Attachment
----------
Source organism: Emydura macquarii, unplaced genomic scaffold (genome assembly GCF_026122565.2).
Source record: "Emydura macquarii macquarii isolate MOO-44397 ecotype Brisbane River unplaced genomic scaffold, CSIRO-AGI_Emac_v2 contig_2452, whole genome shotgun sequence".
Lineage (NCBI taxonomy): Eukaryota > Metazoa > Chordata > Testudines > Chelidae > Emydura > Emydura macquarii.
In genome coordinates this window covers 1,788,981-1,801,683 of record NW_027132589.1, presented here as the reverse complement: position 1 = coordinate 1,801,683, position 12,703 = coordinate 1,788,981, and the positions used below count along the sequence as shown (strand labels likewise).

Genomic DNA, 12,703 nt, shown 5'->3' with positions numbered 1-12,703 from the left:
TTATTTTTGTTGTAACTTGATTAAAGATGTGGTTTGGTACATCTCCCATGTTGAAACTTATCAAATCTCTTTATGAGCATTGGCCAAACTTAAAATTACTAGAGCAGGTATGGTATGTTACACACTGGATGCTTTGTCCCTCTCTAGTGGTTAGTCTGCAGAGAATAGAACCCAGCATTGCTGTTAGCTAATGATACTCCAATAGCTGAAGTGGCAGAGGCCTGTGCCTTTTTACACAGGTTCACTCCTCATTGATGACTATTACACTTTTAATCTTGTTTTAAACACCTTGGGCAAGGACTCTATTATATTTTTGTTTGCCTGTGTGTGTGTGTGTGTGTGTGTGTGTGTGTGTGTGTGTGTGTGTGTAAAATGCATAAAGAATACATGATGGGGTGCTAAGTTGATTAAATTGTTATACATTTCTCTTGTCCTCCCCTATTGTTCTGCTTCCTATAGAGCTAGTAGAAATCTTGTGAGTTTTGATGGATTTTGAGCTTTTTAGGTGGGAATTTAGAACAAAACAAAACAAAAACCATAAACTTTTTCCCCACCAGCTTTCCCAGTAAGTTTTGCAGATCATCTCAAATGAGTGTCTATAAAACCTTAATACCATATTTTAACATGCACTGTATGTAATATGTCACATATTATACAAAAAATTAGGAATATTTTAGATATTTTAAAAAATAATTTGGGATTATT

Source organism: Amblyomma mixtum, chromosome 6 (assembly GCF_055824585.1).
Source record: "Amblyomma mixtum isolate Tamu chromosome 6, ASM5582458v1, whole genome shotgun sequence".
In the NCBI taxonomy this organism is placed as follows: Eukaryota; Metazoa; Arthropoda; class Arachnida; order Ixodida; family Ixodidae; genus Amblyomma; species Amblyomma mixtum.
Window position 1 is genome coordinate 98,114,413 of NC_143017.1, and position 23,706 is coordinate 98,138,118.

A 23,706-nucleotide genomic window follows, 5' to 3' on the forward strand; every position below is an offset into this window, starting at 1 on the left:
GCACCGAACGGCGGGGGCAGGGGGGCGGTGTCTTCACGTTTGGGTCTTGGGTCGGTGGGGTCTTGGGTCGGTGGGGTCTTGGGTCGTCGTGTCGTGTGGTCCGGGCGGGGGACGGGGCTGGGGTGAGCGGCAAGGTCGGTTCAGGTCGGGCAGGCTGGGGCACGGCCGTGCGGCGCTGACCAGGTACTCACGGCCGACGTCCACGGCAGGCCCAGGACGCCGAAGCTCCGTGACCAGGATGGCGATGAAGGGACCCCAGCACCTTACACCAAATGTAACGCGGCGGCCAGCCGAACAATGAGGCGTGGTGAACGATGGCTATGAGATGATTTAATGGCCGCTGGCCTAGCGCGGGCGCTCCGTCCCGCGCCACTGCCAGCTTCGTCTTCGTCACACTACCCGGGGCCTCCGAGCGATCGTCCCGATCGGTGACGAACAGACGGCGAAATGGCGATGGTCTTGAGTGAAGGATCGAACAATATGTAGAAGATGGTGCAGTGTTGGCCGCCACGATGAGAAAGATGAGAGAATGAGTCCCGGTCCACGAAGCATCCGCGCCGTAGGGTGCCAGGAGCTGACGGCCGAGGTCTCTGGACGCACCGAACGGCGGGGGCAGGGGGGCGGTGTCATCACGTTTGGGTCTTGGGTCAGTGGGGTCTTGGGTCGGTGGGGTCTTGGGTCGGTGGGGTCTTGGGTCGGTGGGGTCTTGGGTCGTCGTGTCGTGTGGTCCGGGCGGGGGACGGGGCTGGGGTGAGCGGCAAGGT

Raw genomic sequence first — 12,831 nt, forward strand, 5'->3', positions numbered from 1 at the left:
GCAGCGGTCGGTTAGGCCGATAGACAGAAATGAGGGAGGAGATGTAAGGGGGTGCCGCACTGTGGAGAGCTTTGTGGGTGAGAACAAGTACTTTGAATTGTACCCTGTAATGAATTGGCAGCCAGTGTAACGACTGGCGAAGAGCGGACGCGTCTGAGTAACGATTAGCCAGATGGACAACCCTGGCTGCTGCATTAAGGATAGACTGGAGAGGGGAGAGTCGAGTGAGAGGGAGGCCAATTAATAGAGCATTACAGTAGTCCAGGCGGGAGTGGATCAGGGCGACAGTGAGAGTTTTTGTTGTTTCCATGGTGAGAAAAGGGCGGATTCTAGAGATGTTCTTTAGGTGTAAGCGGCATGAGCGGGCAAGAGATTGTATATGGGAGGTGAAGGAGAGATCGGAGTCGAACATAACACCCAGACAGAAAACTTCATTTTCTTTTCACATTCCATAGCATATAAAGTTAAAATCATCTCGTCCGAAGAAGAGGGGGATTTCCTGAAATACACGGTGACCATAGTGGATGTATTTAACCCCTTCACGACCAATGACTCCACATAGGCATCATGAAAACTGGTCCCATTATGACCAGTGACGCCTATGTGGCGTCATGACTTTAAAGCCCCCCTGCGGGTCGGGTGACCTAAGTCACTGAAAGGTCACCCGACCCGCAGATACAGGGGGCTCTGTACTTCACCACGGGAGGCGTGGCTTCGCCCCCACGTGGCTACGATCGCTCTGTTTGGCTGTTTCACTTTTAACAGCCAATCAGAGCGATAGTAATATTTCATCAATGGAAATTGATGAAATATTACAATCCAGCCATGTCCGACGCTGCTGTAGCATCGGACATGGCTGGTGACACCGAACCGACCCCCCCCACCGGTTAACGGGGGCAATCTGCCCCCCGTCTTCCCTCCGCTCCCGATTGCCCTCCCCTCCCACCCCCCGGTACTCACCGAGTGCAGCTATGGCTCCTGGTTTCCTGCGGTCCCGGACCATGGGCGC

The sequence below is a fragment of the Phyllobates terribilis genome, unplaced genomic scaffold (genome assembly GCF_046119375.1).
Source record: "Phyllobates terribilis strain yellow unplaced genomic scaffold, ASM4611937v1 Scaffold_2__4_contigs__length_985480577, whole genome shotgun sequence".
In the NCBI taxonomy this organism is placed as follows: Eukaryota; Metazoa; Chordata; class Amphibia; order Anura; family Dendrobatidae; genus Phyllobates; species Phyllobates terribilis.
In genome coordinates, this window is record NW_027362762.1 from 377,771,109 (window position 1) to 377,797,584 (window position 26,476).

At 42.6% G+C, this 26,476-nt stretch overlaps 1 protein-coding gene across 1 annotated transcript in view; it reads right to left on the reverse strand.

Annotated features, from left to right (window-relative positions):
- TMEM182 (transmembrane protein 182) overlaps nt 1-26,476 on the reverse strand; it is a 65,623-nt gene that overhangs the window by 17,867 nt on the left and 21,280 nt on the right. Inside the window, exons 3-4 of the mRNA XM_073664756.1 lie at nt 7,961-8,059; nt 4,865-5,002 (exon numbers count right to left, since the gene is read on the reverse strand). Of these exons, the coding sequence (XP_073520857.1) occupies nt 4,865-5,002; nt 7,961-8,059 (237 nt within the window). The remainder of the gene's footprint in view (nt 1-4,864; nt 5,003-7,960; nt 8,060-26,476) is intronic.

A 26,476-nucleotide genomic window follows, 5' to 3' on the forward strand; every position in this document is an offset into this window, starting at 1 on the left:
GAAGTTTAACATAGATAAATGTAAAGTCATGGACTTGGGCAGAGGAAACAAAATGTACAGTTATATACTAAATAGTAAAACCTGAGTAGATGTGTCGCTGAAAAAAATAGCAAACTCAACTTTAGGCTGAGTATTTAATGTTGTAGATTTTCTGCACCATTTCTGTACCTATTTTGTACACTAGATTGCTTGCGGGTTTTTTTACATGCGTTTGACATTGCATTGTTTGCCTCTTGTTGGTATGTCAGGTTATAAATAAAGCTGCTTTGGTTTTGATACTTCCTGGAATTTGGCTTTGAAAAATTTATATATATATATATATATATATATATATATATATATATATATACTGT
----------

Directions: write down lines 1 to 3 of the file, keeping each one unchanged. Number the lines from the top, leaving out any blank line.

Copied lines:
Source organism: Emydura macquarii, unplaced genomic scaffold (genome assembly GCF_026122565.2).
Source record: "Emydura macquarii macquarii isolate MOO-44397 ecotype Brisbane River unplaced genomic scaffold, CSIRO-AGI_Emac_v2 contig_2452, whole genome shotgun sequence".
Lineage (NCBI taxonomy): Eukaryota > Metazoa > Chordata > Testudines > Chelidae > Emydura > Emydura macquarii.